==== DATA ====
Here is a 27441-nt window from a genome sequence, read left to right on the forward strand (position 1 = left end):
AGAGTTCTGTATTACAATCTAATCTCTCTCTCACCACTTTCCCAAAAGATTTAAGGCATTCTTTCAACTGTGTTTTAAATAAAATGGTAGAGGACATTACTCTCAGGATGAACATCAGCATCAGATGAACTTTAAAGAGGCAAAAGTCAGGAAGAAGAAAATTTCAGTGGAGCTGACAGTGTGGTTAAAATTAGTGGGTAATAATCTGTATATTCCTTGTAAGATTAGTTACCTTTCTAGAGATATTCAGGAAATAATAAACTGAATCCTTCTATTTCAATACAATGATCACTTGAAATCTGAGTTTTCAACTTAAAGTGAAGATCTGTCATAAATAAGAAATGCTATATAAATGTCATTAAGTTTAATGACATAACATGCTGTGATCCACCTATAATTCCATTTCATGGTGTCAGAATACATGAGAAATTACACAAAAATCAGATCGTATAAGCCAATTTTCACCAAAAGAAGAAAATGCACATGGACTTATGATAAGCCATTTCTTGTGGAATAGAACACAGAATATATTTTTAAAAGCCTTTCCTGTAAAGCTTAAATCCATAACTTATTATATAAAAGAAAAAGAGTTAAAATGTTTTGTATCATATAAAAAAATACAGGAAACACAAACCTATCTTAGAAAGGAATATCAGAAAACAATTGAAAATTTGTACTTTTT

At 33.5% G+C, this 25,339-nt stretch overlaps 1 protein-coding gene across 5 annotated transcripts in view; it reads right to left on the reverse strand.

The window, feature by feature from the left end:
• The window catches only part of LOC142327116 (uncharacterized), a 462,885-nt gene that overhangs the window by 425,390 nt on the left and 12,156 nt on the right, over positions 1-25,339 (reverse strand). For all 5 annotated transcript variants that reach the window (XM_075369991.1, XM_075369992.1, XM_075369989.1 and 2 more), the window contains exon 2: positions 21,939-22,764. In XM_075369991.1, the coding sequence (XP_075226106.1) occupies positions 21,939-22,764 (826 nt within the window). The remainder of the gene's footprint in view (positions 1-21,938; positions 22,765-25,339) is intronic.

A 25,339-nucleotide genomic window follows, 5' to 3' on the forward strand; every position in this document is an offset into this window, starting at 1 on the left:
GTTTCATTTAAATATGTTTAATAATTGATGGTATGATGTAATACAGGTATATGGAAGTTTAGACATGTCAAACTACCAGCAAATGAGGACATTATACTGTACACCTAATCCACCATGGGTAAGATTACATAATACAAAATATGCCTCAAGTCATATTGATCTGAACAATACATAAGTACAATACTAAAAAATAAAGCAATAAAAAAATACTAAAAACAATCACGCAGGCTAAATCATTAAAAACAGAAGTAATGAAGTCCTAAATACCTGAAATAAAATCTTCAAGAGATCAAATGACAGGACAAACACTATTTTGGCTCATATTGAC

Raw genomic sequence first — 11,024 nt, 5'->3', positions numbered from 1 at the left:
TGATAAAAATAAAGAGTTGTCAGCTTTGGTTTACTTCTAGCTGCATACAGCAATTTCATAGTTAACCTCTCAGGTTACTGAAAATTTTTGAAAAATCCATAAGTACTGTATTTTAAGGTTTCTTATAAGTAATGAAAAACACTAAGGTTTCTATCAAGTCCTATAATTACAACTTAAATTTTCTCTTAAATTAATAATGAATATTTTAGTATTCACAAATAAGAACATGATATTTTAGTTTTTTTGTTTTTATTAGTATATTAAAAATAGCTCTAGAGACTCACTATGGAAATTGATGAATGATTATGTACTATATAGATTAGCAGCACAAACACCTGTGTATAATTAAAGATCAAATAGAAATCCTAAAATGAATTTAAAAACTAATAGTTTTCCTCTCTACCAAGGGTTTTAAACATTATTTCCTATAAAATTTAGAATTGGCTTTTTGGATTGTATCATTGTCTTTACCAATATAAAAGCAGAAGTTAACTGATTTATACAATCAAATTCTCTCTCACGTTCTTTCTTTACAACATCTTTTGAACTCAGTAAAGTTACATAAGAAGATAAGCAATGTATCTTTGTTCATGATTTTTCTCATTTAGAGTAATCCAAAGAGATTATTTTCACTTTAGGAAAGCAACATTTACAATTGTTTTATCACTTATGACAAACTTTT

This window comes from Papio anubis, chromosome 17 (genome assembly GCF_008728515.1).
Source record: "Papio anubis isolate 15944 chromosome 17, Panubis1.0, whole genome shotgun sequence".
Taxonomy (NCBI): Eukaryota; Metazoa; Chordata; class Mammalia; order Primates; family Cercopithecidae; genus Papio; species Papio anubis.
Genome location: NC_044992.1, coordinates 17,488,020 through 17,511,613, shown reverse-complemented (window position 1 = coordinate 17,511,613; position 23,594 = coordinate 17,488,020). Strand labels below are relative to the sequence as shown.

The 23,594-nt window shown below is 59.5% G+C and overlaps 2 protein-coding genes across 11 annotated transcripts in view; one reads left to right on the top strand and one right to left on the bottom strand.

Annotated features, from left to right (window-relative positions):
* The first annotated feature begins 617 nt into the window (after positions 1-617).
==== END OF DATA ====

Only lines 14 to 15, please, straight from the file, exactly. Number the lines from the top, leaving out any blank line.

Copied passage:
The 23,594-nt window shown below is 59.5% G+C and overlaps 2 protein-coding genes across 11 annotated transcripts in view; one reads left to right on the top strand and one right to left on the bottom strand.

Annotated features, from left to right (window-relative positions):